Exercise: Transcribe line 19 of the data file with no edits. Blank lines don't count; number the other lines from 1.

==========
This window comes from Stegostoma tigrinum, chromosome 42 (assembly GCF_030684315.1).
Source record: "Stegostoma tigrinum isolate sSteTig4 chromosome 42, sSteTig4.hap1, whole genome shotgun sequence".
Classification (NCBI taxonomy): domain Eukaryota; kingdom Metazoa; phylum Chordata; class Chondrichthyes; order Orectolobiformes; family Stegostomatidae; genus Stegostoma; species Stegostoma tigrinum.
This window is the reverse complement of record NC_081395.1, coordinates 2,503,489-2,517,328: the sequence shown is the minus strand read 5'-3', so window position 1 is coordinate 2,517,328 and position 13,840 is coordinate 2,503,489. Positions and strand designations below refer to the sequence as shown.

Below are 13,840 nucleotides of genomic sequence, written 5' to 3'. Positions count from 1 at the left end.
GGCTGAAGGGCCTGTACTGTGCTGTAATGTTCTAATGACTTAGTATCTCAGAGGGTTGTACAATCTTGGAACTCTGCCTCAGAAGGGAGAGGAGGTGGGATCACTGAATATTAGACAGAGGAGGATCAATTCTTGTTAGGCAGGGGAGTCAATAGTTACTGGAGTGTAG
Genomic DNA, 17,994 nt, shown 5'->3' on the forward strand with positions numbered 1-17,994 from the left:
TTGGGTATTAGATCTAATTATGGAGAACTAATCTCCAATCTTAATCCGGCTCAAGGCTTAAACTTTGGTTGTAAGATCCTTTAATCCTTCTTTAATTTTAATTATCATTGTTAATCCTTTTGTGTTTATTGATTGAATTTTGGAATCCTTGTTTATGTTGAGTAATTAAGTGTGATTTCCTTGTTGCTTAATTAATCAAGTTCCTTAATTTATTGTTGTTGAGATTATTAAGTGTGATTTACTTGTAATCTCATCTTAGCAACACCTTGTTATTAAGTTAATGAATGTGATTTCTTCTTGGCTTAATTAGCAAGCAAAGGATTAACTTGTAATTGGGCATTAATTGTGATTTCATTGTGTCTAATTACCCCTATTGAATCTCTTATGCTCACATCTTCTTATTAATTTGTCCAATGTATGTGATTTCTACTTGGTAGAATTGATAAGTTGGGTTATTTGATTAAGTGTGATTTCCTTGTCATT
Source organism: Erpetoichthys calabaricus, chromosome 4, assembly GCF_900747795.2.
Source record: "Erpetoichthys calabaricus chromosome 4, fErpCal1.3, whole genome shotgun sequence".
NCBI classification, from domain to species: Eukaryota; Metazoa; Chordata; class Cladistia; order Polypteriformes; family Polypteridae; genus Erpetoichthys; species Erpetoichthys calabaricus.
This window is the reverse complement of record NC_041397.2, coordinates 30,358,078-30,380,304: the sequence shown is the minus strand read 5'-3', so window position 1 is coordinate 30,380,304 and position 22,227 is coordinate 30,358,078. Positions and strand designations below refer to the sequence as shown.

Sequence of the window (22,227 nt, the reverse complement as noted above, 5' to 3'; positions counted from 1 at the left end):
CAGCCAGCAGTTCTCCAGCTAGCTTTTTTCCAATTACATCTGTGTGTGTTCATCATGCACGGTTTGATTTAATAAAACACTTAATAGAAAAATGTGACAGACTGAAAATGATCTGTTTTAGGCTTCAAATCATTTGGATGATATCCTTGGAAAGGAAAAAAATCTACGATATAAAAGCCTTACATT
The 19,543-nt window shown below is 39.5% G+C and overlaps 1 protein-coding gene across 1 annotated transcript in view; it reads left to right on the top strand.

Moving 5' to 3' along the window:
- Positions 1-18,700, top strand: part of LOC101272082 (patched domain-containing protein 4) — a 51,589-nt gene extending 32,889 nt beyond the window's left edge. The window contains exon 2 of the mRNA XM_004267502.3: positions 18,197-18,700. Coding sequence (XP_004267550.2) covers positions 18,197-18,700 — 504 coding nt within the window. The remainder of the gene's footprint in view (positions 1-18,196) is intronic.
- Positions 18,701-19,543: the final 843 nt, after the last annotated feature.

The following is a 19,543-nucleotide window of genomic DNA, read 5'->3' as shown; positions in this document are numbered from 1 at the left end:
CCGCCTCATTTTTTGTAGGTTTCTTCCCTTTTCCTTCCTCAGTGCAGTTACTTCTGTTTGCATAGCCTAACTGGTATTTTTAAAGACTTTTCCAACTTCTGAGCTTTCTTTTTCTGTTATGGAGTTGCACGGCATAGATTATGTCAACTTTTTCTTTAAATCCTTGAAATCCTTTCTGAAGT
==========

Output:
The following is a 19,543-nucleotide window of genomic DNA, read 5'->3' as shown; positions in this document are numbered from 1 at the left end: